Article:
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“To be a librarian is not to be neutral, or passive, or waiting for a question.

It is to be a

radical positive change agent in your community.”

R. David Lankes

If a librarian or archivist appears in a movie or television show they are often portrayed

based on a stereotype of a single, bitter spinster who shushes anyone who breathes or the Indiana

Jones/Flynn Carsen adventurer. When I enter library school, I only knew the profession in the

frame of the research I had done, but I never experienced it for myself. Through my year and a

half at Dominican I have interacted with many professionals who have taught about my future

profession as professors, mentors, supervisors and peers. Through my experience in my course

and my interactions I realized the above quote by R. David Lankes, while sounding idealistic is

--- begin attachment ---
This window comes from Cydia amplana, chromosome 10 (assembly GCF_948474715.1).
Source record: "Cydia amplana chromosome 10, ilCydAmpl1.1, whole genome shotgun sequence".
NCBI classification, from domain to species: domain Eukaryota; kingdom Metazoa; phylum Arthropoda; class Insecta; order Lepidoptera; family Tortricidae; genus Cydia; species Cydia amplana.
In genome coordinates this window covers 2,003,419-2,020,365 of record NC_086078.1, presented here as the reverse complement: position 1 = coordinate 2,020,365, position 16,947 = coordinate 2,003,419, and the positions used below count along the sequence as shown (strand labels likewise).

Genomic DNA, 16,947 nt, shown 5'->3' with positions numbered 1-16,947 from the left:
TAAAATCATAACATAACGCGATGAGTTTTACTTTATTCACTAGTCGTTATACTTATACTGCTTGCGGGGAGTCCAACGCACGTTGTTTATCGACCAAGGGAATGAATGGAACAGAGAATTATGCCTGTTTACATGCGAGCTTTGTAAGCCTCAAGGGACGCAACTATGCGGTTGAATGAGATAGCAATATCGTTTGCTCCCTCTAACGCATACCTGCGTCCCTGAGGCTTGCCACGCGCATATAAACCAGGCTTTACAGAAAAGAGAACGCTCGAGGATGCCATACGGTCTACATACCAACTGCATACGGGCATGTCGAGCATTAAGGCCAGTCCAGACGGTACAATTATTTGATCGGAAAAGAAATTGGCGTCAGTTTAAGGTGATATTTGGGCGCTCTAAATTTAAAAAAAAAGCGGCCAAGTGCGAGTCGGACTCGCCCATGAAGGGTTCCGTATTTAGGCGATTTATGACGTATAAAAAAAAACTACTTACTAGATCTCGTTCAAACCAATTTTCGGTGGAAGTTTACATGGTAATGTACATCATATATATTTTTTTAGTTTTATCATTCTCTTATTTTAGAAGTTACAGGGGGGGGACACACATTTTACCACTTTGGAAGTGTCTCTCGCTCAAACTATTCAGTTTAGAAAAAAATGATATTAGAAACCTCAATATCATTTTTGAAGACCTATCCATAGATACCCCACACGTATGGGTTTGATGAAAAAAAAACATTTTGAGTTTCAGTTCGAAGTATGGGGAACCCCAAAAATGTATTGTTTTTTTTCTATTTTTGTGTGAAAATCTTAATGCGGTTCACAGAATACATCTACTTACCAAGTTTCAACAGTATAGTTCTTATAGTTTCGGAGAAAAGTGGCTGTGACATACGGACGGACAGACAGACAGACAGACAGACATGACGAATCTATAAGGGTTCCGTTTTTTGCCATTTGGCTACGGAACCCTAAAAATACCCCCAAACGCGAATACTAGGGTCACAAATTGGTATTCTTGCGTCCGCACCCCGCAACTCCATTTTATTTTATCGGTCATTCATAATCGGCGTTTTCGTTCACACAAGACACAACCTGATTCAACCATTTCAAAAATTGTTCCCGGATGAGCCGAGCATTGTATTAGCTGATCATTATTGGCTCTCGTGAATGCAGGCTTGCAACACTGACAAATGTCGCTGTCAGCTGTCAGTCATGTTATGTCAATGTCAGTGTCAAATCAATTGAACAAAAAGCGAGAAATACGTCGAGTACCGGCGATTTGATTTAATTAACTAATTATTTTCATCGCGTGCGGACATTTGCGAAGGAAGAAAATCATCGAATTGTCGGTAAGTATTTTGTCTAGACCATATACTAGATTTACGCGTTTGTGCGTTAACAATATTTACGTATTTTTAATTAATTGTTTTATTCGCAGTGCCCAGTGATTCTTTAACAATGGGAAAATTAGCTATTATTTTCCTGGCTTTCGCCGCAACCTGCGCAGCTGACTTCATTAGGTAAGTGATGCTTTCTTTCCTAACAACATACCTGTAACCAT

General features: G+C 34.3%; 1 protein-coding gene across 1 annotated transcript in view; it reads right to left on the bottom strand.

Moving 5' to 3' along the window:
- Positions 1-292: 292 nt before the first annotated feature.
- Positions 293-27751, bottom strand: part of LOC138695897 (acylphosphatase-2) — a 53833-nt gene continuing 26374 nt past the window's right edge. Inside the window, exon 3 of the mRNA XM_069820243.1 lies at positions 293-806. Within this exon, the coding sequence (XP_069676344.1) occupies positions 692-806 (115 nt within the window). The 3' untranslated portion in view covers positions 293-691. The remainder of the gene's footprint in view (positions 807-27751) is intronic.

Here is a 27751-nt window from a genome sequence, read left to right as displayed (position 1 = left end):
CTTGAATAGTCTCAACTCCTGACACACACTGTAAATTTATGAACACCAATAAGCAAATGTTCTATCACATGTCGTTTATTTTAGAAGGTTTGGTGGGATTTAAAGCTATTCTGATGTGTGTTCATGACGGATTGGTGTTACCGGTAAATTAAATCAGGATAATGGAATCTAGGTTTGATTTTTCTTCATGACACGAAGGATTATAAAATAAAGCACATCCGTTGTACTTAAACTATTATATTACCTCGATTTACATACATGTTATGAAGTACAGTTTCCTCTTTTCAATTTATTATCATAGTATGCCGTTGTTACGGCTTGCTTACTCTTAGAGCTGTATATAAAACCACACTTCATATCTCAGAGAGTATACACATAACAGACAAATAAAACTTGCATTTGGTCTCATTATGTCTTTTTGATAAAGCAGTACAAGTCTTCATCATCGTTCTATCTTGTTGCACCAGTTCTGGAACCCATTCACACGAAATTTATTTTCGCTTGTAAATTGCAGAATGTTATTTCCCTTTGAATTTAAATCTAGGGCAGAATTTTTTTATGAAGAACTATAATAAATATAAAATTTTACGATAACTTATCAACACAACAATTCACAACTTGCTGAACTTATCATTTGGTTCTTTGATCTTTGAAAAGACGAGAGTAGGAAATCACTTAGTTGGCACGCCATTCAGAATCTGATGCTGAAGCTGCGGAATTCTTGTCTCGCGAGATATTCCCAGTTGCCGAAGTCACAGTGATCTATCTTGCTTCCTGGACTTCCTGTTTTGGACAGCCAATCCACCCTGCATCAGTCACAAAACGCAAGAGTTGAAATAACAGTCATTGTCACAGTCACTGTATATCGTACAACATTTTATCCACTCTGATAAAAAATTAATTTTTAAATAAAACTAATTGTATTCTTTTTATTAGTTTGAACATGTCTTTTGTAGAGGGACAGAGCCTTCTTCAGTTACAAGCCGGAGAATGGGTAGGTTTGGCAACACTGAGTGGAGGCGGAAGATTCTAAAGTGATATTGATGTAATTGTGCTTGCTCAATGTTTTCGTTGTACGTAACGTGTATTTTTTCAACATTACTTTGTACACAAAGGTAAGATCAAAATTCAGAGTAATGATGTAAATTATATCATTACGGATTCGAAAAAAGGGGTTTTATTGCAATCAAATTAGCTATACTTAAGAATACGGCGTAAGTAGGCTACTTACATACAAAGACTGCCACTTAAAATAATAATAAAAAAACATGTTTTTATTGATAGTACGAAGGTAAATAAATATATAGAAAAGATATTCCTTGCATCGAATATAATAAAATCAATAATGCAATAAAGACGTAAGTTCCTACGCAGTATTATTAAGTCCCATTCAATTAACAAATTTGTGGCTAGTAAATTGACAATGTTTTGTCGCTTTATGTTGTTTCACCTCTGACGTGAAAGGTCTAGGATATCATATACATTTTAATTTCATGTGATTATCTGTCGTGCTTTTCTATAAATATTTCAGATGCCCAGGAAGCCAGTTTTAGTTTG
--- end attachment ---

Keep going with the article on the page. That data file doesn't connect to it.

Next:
the standard for the profession. While we are there to serve the patrons, we are also there to

uphold the ideals and values of the profession even when the people disagree with them.

What SOIS experiences were the most significant learning experiences for you?

Picking what experience is most significant for me poses the same problem choosing

artifacts the artifacts because each experience and artifact served a purpose in my education even

if I didn’t like it at the time. One of the most frustrating classes for me was LIS 882: Metadata

for Digital Libraries and it has been my only B. I took it online during my spring semester. I

believe I would have done better if I had taken the course in person, because of my personal

learning style. Even though I struggled I believe the course helped me prepare for situations

where help is not immediately available and I need to apply problem solving and the resources I

have to find a solution. Dr. Snow was available if there was a question that one couldn’t solve,

but because I couldn’t walk up to her in class, I worked through any issues I had by reevaluating

the information I was given and applying problem solving skills. I am aware that some archive